Business planning, Growth

A moon landing, a moment of genius and a game-changing moment

Andrew Sadauskas /

Here’s a slightly philosophical question to ponder for a moment: What is a genius?

 

A lot of people think intelligence simply means memorising many facts.

 

But then again, you might be able to memorise and rote learn many facts, but not fully comprehend what they all mean. If you have memorised that “12 x 12 = 144” by rote, but can’t figure out “12 x 14 = 168”, you’re not a mathematical genius. You might know many things, but that doesn’t necessarily mean you’re intelligent.

 

Perhaps it’s the ability not just to remember information, but to be able to draw new conclusions from it. After all, the Latin root for intelligence – “inter-legere” means to pick out or to discern.

 

But what if every conclusion you draw falls into a narrow orthodoxy? Your every new initiative falls in line with how things are done within the rigid rules of a particular corporate bubble?

 

What if your conclusion to the suggestion of a new idea is always to justify the phrase, “Sorry, that’s not how the industry works!” What if it’s used to uphold a monoculture of inertia in your business? You might be clever, but that doesn’t make you a genius.

 

Well, for what it’s worth, Old Taskmaster says genius comes down to two things.

 

The first is the ability to deliver a game changer; a product, service or performance so brilliant it not only changes an industry, it changes how people think about an industry or other field of endeavour.

 

The model T Ford was a game-changing product. By using mass production to deliver a car to people who otherwise couldn’t afford it, it forever changed how the masses thought about transport.

 

Game-changing products are inherently risky. They require the second part of genius to succeed. If you create something different for the mere sake of being different you could end up with a Telecom Computerphone.

 

So what’s the second part of genius? Doing something better than the casual observer could even imagine it being done beforehand.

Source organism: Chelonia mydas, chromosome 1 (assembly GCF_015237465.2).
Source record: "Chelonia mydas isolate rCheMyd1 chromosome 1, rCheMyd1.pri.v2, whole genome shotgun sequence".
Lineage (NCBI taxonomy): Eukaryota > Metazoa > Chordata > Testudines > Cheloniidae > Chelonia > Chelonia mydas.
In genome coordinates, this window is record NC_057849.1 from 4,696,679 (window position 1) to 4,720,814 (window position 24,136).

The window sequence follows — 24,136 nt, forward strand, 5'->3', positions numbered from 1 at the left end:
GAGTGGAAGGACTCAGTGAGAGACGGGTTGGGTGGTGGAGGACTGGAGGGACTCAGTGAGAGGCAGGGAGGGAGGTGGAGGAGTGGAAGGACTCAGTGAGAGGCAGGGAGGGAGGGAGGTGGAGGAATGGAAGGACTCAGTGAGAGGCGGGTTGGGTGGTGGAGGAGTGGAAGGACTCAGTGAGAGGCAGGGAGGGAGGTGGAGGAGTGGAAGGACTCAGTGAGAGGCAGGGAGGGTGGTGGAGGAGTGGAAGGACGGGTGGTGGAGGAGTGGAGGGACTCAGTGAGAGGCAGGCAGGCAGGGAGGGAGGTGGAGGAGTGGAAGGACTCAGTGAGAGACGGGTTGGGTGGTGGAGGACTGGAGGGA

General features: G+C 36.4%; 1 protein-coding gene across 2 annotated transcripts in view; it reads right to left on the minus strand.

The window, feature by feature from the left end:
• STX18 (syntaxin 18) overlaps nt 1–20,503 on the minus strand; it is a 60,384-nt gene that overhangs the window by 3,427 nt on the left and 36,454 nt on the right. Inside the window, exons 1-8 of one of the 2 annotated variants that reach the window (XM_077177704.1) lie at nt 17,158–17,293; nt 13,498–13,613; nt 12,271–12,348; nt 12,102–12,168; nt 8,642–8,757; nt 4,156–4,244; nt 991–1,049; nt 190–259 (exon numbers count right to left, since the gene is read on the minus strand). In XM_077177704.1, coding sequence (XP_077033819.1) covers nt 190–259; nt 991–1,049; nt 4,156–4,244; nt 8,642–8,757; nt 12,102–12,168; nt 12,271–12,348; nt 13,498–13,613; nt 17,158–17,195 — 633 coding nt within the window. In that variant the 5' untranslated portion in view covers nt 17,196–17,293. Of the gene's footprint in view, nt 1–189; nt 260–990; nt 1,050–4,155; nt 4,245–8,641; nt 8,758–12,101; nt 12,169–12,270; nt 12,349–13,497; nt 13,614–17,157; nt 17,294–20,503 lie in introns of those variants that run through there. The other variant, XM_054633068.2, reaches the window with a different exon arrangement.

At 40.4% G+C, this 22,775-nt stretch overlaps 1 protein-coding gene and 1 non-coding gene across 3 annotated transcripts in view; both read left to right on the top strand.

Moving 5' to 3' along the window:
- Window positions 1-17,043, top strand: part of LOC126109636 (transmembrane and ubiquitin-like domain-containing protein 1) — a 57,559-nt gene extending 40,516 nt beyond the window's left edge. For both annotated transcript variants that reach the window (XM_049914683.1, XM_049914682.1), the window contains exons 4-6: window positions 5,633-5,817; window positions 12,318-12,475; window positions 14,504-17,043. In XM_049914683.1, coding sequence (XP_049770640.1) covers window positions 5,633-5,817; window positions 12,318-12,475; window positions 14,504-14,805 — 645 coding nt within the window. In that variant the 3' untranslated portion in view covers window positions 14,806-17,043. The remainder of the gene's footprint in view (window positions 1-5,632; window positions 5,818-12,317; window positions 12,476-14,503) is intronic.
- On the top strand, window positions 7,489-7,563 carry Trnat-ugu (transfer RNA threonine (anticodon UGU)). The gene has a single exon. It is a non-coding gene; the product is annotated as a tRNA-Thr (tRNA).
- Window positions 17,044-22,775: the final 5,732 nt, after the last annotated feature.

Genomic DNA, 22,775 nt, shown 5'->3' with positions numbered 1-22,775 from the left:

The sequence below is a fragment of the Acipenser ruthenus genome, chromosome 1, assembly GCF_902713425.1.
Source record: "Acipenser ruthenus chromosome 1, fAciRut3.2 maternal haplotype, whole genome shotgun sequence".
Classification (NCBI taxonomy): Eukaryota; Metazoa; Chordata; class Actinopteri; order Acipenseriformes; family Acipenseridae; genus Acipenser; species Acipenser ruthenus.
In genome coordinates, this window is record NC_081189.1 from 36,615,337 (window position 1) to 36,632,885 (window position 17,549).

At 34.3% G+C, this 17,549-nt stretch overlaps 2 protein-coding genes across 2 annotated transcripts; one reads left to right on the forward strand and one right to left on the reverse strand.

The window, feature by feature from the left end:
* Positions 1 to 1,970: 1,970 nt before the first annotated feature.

It’s not just brilliant, it’s brilliant in a form that wasn’t anticipated or predicted by most observers ahead of time.

 

Who would have predicted the development of a theory of radioactivity or the discovery of radium before Marie Curie? Who knew they wanted a portable MP3 player with a click wheel before Steve Jobs’ iPod. Both are, in different ways, examples of genius.

 

If you want another example of genius, think about John F. Kennedy’s “we choose to go to the moon…” speech.

 

Now certainly, there were many things people were agitating for in the US during the 1960s. From civil rights to the counterculture to second wave feminism to the Cold War to nuclear proliferation, there were a range of issues and movements that got the nation fired up.

 

Before Kennedy’s speech, on the list of issues concerning the nation, it’s safe to say manned space flight was not a high priority. The speech was a game-changing moment. And its accomplishment within a decade – as promised – was a sheer act of genius that few people imagined they’d see within their lifetime. It certainly changed the national conversation.

 

So what is your business striving for? Don’t diversify beyond your core competencies. Focus on creating game-changing products and the areas where you can be genius.

 

Get it done – today.

Advertisement
Andrew Sadauskas

Andrew Sadauskas is a former journalist at SmartCompany and a former editor of TechCompany.

We Recommend

FROM AROUND THE WEB